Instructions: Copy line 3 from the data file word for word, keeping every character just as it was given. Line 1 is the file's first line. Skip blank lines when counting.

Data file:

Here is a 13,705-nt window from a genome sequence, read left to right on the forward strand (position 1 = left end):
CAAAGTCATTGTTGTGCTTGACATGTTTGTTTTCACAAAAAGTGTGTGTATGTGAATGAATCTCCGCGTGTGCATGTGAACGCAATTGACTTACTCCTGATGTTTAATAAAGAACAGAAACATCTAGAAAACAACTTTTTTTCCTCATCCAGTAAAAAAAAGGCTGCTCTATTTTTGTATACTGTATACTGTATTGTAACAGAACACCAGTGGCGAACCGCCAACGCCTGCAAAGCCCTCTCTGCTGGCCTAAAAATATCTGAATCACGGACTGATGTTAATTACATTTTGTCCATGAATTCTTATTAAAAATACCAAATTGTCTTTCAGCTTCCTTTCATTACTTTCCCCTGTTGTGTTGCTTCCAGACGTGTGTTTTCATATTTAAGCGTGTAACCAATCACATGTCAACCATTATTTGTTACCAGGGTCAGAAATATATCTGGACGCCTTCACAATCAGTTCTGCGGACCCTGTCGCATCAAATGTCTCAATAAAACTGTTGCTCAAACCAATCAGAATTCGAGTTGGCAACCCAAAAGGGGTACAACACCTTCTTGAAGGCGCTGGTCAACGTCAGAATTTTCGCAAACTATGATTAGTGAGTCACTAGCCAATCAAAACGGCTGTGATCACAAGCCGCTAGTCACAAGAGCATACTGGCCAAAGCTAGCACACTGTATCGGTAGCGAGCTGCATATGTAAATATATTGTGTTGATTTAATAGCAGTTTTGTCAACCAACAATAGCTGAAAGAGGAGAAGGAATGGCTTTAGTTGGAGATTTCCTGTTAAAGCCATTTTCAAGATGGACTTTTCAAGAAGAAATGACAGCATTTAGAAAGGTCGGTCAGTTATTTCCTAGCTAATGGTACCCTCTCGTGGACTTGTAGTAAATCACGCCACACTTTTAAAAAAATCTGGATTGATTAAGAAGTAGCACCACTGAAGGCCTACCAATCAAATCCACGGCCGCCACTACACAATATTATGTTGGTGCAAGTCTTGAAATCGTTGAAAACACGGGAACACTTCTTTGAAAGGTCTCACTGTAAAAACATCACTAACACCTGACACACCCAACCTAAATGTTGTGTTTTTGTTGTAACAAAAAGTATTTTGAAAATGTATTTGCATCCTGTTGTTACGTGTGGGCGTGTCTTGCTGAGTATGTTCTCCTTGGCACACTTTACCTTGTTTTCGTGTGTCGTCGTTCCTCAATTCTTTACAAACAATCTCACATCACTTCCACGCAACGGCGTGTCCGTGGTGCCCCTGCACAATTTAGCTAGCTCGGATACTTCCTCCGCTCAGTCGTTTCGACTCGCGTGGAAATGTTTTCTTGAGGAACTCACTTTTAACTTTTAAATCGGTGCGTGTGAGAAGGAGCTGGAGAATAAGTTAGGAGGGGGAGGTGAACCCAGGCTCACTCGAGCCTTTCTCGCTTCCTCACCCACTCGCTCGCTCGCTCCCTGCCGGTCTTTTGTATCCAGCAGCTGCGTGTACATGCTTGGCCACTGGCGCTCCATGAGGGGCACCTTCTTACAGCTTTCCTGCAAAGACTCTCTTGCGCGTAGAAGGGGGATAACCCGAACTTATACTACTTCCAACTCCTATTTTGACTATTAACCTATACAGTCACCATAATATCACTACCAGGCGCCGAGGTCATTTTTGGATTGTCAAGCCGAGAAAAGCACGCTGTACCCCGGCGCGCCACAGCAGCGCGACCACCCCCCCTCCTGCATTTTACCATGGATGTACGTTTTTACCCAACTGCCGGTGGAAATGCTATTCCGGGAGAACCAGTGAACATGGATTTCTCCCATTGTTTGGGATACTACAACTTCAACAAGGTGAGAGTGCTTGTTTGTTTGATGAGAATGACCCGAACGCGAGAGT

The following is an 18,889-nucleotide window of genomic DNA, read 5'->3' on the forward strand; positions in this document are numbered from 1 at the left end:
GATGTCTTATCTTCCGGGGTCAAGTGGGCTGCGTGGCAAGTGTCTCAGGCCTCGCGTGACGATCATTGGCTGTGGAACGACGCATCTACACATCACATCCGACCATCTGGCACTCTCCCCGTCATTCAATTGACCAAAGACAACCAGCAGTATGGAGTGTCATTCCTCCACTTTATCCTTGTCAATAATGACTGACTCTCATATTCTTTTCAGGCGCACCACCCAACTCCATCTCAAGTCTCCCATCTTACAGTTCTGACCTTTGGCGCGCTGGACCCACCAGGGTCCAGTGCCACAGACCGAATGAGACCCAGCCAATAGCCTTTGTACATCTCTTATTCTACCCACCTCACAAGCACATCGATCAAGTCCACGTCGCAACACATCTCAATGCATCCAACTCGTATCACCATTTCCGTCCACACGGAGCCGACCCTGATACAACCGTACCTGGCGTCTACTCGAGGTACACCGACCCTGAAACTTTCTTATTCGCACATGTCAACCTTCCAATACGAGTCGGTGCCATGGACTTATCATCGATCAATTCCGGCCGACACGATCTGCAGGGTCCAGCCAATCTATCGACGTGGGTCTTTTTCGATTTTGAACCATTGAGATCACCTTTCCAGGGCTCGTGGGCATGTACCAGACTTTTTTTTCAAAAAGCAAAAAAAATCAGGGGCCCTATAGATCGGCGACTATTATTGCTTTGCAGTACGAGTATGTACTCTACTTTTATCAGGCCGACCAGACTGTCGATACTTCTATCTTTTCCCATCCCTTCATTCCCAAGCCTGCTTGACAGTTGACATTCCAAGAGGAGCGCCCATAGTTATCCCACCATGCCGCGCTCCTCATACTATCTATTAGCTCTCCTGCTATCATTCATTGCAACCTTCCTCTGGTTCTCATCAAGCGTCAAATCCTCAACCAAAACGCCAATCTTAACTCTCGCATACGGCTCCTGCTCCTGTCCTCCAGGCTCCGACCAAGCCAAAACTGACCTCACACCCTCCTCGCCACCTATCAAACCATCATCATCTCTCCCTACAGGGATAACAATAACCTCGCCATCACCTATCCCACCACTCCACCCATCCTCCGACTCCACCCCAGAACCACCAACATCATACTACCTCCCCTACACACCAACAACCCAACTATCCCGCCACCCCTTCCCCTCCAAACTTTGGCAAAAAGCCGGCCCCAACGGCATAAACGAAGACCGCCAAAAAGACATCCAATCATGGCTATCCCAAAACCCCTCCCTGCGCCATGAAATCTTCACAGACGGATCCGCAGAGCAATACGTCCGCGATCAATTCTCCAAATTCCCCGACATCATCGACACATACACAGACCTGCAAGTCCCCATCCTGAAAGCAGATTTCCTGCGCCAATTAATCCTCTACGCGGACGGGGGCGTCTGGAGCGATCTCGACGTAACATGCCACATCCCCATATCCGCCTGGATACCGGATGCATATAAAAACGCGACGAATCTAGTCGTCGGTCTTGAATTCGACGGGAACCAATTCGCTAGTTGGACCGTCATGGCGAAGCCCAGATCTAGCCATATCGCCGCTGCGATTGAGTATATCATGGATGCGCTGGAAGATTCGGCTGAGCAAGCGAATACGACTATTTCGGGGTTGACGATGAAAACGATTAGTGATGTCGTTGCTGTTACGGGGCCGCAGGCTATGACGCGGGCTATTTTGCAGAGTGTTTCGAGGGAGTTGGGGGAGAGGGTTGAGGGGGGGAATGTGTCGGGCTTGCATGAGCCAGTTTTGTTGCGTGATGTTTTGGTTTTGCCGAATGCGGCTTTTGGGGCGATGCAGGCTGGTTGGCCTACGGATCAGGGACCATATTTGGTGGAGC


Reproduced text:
The following is an 18,889-nucleotide window of genomic DNA, read 5'->3' on the forward strand; positions in this document are numbered from 1 at the left end: